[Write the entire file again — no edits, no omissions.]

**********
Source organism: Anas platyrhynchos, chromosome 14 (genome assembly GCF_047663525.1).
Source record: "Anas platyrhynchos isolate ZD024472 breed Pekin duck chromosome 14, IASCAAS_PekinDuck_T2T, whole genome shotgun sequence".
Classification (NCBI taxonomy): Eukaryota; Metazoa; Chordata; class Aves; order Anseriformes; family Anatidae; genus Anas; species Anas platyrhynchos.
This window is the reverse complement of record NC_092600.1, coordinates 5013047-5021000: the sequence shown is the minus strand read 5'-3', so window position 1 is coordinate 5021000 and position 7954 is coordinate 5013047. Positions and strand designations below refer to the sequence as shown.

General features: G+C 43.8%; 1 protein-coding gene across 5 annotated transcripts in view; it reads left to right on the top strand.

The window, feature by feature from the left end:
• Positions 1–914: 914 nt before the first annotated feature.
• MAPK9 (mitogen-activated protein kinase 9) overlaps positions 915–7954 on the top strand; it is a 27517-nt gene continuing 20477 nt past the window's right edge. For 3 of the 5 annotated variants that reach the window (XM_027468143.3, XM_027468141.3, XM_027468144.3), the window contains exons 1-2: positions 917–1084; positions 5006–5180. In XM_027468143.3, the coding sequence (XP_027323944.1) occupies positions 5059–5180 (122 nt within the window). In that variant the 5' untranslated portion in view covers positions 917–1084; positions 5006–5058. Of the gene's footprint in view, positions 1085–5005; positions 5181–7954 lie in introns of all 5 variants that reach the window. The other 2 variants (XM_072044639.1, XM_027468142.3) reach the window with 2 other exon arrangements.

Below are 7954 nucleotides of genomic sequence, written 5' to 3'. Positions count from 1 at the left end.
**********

Source organism: Anas platyrhynchos, chromosome 14 (genome assembly GCF_047663525.1).
Source record: "Anas platyrhynchos isolate ZD024472 breed Pekin duck chromosome 14, IASCAAS_PekinDuck_T2T, whole genome shotgun sequence".
Classification (NCBI taxonomy): Eukaryota; Metazoa; Chordata; class Aves; order Anseriformes; family Anatidae; genus Anas; species Anas platyrhynchos.
This window is the reverse complement of record NC_092600.1, coordinates 5013047-5021000: the sequence shown is the minus strand read 5'-3', so window position 1 is coordinate 5021000 and position 7954 is coordinate 5013047. Positions and strand designations below refer to the sequence as shown.

General features: G+C 43.8%; 1 protein-coding gene across 5 annotated transcripts in view; it reads left to right on the top strand.

The window, feature by feature from the left end:
• Positions 1–914: 914 nt before the first annotated feature.
• MAPK9 (mitogen-activated protein kinase 9) overlaps positions 915–7954 on the top strand; it is a 27517-nt gene continuing 20477 nt past the window's right edge. For 3 of the 5 annotated variants that reach the window (XM_027468143.3, XM_027468141.3, XM_027468144.3), the window contains exons 1-2: positions 917–1084; positions 5006–5180. In XM_027468143.3, the coding sequence (XP_027323944.1) occupies positions 5059–5180 (122 nt within the window). In that variant the 5' untranslated portion in view covers positions 917–1084; positions 5006–5058. Of the gene's footprint in view, positions 1085–5005; positions 5181–7954 lie in introns of all 5 variants that reach the window. The other 2 variants (XM_072044639.1, XM_027468142.3) reach the window with 2 other exon arrangements.

Below are 7954 nucleotides of genomic sequence, written 5' to 3'. Positions count from 1 at the left end.